I take my daughter’s uneaten snack from her backpack after camp and look at her questioningly, while she’s scarfing down her lunch as if she hadn't eaten in days. “I didn’t have time to eat!” she says, defensively. She’s been to many different camps this summer, and this story continues to repeat itself. “I only had part of my snack and they told us it was time to go.” or “I was talking to my friends and then snack was over!” I heard the same thing many days after she came home from kindergarten. “I ate half of it and the bell rang!” “I didn’t have time to even try it.” I’ve seen it in person - kids throwing away entire lunches that had barely been nibbled in order to get to their next class or run out to recess. I find myself strategizing with my daughter on how to get the most of her 5 minute snack time so she doesn’t leave camp ravenous.
I’m left wondering why. Why are we teaching children that other things are so much more important than taking their time to socialize and eat their food? Why are we teaching them to scarf down food as quickly as possible to go on to the next task? Why are we teaching children that what they eat depends on the time they have, rather than what their bodies need?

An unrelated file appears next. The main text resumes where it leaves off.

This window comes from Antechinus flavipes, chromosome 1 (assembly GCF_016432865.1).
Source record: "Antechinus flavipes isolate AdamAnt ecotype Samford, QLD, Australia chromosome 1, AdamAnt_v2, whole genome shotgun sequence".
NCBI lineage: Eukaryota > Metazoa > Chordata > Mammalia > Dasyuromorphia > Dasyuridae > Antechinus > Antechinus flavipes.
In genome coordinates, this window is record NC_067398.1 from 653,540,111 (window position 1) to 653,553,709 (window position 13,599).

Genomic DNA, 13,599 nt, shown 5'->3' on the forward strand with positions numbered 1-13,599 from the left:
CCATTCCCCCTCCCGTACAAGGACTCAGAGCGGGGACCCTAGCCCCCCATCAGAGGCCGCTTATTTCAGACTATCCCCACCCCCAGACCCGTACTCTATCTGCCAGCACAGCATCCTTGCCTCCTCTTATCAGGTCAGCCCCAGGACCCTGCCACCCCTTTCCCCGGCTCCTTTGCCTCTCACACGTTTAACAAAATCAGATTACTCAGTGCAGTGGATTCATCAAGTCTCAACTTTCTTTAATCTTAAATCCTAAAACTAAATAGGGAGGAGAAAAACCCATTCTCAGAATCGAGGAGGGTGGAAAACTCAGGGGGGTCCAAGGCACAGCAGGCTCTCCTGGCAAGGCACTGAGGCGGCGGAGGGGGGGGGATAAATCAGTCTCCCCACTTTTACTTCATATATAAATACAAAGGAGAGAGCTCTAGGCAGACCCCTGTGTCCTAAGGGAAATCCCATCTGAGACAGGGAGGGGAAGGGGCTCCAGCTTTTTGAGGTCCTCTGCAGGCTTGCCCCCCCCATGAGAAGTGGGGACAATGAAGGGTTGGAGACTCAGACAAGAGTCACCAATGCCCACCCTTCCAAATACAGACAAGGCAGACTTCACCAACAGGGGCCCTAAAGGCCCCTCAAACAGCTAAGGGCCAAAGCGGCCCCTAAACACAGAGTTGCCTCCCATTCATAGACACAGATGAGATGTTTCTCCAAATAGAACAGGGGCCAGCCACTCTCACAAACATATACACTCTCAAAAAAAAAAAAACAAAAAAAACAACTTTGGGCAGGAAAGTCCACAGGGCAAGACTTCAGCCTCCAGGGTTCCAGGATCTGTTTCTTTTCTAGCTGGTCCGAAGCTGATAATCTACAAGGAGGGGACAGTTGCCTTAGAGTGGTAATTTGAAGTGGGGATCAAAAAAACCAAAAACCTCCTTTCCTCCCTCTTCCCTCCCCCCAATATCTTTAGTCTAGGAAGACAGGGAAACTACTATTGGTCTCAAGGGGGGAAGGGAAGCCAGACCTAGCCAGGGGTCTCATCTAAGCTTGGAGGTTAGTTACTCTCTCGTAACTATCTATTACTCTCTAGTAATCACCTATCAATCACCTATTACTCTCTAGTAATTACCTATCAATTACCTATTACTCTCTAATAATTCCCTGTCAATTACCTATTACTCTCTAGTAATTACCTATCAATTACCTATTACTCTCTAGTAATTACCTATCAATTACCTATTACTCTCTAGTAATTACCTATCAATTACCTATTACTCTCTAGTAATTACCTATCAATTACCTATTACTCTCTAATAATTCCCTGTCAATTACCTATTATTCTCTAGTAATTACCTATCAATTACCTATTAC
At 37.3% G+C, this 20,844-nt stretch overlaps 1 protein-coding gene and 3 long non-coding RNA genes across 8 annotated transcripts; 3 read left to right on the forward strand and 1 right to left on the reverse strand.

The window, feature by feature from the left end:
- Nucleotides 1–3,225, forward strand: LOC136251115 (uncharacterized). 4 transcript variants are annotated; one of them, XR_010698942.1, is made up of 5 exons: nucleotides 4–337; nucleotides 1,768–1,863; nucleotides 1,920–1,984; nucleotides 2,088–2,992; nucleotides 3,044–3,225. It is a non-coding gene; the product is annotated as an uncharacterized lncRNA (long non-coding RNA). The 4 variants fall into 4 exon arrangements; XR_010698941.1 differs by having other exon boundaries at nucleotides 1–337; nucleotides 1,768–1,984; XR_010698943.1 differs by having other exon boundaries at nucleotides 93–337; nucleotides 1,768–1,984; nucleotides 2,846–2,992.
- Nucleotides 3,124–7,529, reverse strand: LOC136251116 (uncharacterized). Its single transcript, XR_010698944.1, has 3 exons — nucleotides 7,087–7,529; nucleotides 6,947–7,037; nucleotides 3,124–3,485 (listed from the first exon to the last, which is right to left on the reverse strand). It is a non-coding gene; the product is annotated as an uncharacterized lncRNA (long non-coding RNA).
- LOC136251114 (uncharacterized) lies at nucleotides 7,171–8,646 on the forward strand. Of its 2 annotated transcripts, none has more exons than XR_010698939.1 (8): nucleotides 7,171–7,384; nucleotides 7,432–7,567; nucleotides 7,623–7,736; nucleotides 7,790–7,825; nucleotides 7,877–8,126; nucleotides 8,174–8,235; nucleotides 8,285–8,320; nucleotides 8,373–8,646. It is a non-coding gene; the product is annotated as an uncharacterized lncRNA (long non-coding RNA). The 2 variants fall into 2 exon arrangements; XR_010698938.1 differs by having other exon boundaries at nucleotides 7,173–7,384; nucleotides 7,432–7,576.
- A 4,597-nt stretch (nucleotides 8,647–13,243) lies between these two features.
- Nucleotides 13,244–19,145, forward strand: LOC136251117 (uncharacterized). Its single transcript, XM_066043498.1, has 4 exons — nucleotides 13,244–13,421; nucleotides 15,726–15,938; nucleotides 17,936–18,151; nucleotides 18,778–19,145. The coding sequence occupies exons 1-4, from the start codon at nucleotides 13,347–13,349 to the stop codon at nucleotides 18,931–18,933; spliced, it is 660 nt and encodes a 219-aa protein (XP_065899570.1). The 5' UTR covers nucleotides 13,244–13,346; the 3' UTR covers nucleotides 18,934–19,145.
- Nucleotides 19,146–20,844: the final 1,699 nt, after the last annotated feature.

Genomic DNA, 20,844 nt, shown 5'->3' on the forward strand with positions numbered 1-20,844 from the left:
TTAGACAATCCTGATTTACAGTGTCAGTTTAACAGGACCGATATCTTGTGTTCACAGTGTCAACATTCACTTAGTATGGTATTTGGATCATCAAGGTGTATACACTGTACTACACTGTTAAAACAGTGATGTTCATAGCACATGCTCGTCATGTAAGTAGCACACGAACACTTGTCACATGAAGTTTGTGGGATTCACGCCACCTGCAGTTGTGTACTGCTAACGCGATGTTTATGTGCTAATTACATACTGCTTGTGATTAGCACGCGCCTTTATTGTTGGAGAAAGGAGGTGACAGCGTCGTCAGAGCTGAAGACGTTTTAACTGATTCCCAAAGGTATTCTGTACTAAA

Children should be learning that meals are about taking a breath and enjoying a moment with friends. They should be learning that they can take a bite and enjoy their food. They should be learning that food fuels their body and it’s important to take the time to eat to have energy for all the other things. Children should have time to actually try the vegetables that they were required to accept due to regulations about school lunches rather than learning the habit of it going straight into the garbage.
Childcare providers, camps, schools, I urge you to consider what we are teaching kids by rushing them through mealtimes. Add a few minutes on and use the opportunity to model social skills with children. Use the extra few minutes to talk about healthy food choices. Use the extra time to actually enjoy a meal.